Titanium Dioxide Nanotube Arrays for Cardiovascular Stent Applications

ACS Omega. 2020 Mar 27;5(13):7280-7289. doi: 10.1021/acsomega.9b04118. eCollection 2020 Apr 7.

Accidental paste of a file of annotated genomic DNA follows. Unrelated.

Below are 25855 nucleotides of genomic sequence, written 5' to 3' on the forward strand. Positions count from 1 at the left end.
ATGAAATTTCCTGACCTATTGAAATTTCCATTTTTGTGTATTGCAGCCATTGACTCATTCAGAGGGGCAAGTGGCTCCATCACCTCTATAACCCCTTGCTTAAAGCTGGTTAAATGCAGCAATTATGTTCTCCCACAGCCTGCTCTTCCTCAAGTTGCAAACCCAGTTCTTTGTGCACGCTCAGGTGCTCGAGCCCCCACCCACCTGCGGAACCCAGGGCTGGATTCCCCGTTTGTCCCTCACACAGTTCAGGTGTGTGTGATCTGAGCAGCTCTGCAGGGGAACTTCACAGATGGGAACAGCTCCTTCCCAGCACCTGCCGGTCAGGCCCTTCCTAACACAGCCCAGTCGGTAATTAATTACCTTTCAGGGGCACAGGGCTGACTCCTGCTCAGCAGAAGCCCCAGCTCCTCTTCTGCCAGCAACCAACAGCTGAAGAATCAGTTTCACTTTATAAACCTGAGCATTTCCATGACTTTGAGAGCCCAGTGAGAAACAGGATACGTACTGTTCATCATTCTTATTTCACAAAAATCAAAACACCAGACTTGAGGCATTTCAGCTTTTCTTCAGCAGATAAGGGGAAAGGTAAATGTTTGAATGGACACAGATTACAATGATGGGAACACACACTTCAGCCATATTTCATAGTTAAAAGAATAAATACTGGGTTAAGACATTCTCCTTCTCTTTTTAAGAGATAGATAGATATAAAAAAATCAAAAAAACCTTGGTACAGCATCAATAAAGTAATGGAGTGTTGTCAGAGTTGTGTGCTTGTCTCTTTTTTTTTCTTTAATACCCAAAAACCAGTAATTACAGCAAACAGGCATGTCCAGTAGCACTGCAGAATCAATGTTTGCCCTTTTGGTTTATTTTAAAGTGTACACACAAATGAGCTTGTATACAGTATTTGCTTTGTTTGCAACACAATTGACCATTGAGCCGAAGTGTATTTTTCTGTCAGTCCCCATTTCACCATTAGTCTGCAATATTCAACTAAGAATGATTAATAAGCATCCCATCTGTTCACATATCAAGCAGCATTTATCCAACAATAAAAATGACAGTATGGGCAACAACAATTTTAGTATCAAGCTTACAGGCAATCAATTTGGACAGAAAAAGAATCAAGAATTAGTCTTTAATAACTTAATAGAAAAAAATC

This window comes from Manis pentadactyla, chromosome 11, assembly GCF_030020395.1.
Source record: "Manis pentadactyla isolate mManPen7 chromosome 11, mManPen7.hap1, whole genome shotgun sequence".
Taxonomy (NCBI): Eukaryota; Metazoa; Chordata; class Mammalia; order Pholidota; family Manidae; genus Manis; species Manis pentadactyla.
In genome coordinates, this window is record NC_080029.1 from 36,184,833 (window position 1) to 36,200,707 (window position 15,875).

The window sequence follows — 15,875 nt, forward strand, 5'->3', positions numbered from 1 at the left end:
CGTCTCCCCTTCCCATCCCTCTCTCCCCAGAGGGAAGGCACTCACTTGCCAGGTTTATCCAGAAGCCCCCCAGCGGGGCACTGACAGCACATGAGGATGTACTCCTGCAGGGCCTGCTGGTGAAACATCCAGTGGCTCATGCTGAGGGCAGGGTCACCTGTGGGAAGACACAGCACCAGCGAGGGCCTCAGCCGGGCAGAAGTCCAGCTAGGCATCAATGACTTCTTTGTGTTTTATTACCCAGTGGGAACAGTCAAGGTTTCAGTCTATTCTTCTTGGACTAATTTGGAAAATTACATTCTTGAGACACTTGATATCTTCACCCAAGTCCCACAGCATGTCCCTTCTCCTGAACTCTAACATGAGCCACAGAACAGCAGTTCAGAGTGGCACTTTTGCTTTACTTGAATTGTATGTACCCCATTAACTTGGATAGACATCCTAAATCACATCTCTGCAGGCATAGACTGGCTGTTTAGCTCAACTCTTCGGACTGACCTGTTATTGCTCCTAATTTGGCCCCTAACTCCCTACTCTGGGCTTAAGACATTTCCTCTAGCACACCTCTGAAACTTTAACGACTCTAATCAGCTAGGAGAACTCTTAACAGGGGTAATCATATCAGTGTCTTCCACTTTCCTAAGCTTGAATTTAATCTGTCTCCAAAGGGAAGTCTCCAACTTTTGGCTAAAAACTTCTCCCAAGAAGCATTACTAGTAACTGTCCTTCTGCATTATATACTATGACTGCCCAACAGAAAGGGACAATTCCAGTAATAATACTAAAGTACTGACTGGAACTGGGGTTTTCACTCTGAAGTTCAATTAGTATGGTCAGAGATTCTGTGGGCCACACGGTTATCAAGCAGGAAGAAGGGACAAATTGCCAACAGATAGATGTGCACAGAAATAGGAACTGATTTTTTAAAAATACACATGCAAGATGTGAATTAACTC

Efficient stent implantation among others depends on avoiding the aggregation of platelets in the blood vessels and appropriate proliferation of endothelial cells and controlled proliferation of smooth muscle cells, which reduces the development of pathology, such as neointimal hyperplasia, thrombosis, and restenosis. The current article provides an elegant solution for prevention of platelet and smooth muscle cell adhesion and activation on stent surfaces while obtaining surface conditions to support the growth of human coronary artery endothelial cells. This was achieved by surface nanostructuring and chemical activation of the surface. Specific nanotopographies of titanium were obtained by electrochemical anodization, while appropriate chemical properties were attained by treatment of titanium oxide nanotubes by highly reactive oxygen plasma. Surface properties were studied by scanning electron microscopy, atomic force microscopy, and X-ray photoelectron spectroscopy. Wettability was evaluated by measuring the water contact angle. The influence of nanostructured morphology and plasma modification on in vitro biological response with human coronary artery endothelia and smooth muscle cells as well as whole blood was studied. Our results show that a combination of nanostructuring and plasma modification of the surfaces is an effective way to achieve desired biological responses necessary for implantable materials such as stents.